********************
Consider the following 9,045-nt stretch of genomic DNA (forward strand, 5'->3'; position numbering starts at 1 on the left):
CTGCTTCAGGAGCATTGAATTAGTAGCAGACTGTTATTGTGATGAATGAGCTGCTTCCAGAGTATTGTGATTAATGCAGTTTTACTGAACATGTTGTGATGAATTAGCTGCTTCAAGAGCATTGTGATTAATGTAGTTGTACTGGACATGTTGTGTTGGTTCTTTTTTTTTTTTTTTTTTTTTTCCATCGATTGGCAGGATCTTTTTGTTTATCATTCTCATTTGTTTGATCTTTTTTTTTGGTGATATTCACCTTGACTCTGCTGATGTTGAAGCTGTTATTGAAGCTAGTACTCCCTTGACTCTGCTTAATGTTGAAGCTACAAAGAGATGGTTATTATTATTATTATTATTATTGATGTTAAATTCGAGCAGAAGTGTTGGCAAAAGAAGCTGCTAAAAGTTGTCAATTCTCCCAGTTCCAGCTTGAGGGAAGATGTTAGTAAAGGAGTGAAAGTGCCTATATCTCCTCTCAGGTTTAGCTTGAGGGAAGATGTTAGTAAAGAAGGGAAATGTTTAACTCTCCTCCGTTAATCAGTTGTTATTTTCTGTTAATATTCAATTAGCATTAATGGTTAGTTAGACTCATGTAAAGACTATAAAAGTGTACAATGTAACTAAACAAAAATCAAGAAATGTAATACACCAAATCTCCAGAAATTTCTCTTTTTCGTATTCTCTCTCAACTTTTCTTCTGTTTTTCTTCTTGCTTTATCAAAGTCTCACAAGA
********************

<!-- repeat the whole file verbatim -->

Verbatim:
Consider the following 9,045-nt stretch of genomic DNA (forward strand, 5'->3'; position numbering starts at 1 on the left):
CTGCTTCAGGAGCATTGAATTAGTAGCAGACTGTTATTGTGATGAATGAGCTGCTTCCAGAGTATTGTGATTAATGCAGTTTTACTGAACATGTTGTGATGAATTAGCTGCTTCAAGAGCATTGTGATTAATGTAGTTGTACTGGACATGTTGTGTTGGTTCTTTTTTTTTTTTTTTTTTTTTTCCATCGATTGGCAGGATCTTTTTGTTTATCATTCTCATTTGTTTGATCTTTTTTTTTGGTGATATTCACCTTGACTCTGCTGATGTTGAAGCTGTTATTGAAGCTAGTACTCCCTTGACTCTGCTTAATGTTGAAGCTACAAAGAGATGGTTATTATTATTATTATTATTATTGATGTTAAATTCGAGCAGAAGTGTTGGCAAAAGAAGCTGCTAAAAGTTGTCAATTCTCCCAGTTCCAGCTTGAGGGAAGATGTTAGTAAAGGAGTGAAAGTGCCTATATCTCCTCTCAGGTTTAGCTTGAGGGAAGATGTTAGTAAAGAAGGGAAATGTTTAACTCTCCTCCGTTAATCAGTTGTTATTTTCTGTTAATATTCAATTAGCATTAATGGTTAGTTAGACTCATGTAAAGACTATAAAAGTGTACAATGTAACTAAACAAAAATCAAGAAATGTAATACACCAAATCTCCAGAAATTTCTCTTTTTCGTATTCTCTCTCAACTTTTCTTCTGTTTTTCTTCTTGCTTTATCAAAGTCTCACAAGA